Personal liability for PAYE

By Tolley in association with Vince Ashall
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The following Employment Tax guidance note by Tolley in association with Vince Ashall provides comprehensive and up to date tax information covering:

  • Personal liability for PAYE
  • Employer fails to remit tax
  • Managed Service Company Debt

Under the Taxes Management Act 1970, an individual is under a general legal obligation to inform HMRC of changes in their personal circumstances that may affect their tax status or the amount of tax that is due. The introduction of Self-Assessment under the Finance Acts of 1994 and 1995 resulted in employees having to take responsibility for their PAYE affairs as well as their other financial circumstances which may give rise to an additional income tax liability (or claim for a refund) or capital gains tax, etc.

For employees, their tax situation is usually straightforward and the correct amount of income tax is deducted via the PAYE system. However, there may be circumstances where too little tax has been deducted by the employer from the employee’s pay. If certain criteria are met, HMRC may decide that the employee is responsible for paying the under-deducted tax.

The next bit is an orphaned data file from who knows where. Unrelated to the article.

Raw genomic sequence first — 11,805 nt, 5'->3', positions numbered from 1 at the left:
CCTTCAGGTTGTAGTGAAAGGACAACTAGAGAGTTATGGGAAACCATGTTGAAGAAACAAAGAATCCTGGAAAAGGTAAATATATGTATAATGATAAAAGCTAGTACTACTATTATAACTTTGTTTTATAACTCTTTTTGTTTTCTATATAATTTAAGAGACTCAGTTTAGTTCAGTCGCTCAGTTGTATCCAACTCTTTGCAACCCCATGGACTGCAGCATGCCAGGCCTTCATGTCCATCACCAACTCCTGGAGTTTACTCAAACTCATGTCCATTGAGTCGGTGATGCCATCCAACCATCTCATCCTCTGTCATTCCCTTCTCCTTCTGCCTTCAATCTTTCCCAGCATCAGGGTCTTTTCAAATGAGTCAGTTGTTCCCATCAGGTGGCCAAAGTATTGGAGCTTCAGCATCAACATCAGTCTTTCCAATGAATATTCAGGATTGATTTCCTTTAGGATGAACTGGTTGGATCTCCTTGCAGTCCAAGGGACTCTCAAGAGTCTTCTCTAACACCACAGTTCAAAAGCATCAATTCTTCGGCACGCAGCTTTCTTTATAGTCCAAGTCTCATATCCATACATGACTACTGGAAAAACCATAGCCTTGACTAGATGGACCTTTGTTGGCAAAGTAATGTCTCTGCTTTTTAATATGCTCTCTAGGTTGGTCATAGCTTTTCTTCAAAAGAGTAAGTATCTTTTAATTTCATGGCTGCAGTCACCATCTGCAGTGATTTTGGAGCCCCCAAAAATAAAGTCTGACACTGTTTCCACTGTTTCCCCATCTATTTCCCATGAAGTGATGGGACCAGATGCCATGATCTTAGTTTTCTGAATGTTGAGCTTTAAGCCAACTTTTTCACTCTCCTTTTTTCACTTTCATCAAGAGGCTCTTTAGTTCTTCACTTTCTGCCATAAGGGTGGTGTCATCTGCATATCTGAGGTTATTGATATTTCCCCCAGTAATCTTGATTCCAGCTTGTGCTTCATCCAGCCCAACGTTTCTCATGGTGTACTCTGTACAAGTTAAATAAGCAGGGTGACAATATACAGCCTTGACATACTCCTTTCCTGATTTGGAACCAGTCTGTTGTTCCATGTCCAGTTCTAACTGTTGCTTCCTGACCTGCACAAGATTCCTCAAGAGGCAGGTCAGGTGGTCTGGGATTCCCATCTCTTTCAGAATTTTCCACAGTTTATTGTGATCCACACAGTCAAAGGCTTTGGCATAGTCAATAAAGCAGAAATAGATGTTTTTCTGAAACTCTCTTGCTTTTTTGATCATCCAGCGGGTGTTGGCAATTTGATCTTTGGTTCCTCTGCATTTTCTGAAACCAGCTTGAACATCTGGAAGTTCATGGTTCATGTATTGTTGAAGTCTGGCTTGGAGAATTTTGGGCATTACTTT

A situation where too little tax has been deducted by the employer occurs with regards to weekly paid employees who have an additional week’s pay at the end of the tax year - referred to as “Week 53” (or “Week 54” for fortnightly paid employees and “Week 56” for four weekly paid employees). The employer has correctly followed the procedures for this extra pay period and the employee has received an additional week’s pay adjustment. Under self assessment, only the statutory annual amount is allowed in the calculation and consequently the underpaid tax is automatically recovered.

Where a Self-Assessment return is not completed, any underpaid tax is calculated and the employee informed via the form P800 procedure. HMRC are using this process more frequently than in the past, possibly as a consequence of the introduction of RTI.

The wording of The Income Tax (Pay as You Earn) Regulations 2003 is such that an employer is responsible not only for the tax actually deducted from the employee’s pay, but

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